By Mathieu Rosemain and Gwénaëlle Barzic

By Mathieu Rosemain and Gwénaëlle Barzic


PARIS (Reuters) - French media giant Vivendi <VIV.PA> implied on Thursday that time was on its side in a spat with Mediaset <MS.MI> about a month after it backed out of a deal to buy the Italian broadcaster's pay-TV.


Vivendi, led by billionaire Vincent Bollore, said the binding share-swap agreement it signed in April with Mediaset could be void after Sept. 30, citing the initial regulatory calendar to obtain the go-ahead from the European Commission.


"The commission would not accept a formal filing while the parties were discussing their differences," Vivendi said in its statement. "In any event it is possible that the commission’s clearance might not be obtained before Sept. 30, on which date the contract would become void."


Vivendi and Mediaset signed an agreement in April, which would give the French group full control of Mediaset's pay-TV unit Premium and hand the two companies a 3.5 percent stake in each other.


But in July Vivendi backed out of the agreement saying it no longer wanted the whole pay-TV unit but only a 20 percent stake. It also said it intended to acquire around 15 percent of Mediaset shares in the next three years.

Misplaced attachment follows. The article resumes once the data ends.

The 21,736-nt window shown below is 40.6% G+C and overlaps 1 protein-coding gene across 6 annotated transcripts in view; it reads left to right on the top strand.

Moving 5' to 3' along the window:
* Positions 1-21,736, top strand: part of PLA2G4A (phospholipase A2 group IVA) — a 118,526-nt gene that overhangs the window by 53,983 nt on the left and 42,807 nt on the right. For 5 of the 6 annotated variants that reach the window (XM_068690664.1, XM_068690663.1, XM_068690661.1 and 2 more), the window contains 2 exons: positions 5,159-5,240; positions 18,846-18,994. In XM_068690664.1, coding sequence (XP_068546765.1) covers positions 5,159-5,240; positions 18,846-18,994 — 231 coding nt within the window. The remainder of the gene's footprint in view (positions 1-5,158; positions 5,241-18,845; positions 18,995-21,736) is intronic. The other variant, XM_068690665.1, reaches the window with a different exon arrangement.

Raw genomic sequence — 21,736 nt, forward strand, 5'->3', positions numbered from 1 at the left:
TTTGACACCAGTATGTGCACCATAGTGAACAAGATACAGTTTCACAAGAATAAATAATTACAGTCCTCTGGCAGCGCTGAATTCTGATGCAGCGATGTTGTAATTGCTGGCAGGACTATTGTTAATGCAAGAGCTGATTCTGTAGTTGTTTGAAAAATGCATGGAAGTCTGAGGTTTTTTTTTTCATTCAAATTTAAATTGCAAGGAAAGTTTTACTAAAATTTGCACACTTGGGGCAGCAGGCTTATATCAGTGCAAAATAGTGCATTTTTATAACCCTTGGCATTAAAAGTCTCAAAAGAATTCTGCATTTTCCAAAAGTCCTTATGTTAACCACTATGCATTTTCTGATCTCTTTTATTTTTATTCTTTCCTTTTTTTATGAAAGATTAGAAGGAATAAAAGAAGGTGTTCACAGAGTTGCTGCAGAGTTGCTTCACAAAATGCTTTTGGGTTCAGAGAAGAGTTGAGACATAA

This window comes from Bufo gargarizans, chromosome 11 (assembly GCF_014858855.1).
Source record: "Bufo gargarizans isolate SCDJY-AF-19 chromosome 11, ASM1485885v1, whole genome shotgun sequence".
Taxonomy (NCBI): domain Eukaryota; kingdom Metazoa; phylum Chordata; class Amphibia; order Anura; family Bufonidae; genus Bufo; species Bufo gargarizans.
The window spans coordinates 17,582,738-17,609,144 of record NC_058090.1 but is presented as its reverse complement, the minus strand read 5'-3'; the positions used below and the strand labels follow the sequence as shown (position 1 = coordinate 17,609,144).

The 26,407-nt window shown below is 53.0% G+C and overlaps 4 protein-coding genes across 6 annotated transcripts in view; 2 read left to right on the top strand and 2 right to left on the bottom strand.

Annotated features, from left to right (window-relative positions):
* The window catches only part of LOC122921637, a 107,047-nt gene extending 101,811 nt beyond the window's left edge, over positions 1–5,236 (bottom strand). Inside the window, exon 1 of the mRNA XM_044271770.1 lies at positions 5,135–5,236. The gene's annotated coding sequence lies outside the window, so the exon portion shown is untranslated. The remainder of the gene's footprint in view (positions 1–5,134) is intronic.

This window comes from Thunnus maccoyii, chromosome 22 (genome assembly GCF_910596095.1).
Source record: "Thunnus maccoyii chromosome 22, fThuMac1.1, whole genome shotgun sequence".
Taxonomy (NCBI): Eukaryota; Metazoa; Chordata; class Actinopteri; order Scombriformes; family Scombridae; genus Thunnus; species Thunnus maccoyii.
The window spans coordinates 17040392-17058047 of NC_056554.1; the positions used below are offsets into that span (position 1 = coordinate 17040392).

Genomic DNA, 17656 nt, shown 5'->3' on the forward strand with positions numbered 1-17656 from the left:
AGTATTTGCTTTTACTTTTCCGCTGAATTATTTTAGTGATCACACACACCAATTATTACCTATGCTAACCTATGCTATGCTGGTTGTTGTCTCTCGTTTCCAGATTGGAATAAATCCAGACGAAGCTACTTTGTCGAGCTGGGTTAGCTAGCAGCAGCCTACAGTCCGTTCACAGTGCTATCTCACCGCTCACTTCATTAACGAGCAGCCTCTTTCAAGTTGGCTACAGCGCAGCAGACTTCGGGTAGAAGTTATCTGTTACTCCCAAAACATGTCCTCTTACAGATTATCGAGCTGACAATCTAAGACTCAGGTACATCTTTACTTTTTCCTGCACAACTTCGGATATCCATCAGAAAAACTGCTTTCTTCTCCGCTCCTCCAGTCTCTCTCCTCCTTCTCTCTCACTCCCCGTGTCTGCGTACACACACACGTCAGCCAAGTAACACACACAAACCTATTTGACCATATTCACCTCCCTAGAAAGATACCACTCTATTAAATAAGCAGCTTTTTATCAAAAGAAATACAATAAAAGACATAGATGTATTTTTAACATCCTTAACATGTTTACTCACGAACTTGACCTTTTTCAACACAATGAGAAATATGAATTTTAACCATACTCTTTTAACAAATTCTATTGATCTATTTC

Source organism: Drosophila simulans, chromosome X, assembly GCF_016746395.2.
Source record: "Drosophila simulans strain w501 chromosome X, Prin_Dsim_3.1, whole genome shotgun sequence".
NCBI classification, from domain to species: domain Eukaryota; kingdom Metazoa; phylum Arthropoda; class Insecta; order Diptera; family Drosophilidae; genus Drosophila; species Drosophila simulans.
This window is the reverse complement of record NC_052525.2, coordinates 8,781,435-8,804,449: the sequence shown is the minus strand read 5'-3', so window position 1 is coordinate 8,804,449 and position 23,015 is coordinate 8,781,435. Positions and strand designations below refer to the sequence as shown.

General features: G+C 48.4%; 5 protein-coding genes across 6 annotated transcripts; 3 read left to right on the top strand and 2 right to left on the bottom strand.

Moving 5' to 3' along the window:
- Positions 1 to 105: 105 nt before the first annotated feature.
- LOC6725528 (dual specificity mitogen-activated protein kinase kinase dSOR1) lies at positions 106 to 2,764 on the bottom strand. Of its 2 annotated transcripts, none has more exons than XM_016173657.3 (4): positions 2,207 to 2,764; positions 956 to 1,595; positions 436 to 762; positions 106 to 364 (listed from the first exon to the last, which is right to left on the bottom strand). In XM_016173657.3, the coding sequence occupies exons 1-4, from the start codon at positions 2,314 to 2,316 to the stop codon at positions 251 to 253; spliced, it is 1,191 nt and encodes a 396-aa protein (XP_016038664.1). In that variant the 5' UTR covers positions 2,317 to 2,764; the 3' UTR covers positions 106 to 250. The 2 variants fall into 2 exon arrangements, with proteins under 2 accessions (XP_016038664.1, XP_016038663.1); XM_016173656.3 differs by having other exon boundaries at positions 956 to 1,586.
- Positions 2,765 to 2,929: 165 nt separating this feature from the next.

Mediaset had no immediate comment.

Separately, Vivendi said it would implement a 300 million euro ($338 million) cost-cutting plan to stem losses from the French channels of its pay-TV unit Canal Plus. The goal is to reach breakeven in 2018 for Canal Plus channels in France, it added.

Losses at Canal Plus' French business weighed on Vivendi's results. The group reported lower-than-expected quarterly core operating profit, partly due to increased losses at its French channels.

Earnings before interest, taxes and amortization (EBITA) for the three months that ended in June plummeted by 41.5 percent to 174 million euros, missing an average estimate in a Reuters poll of 247 million euros.

Total revenue over the period fell 1.9 percent from a year ago to 2.55 billion euros.

($1 = 0.8868 euros)

(Reporting by Mathieu Rosemain and Gwenaelle Barzic; additional reporting by Agnieszka Flak in Milan)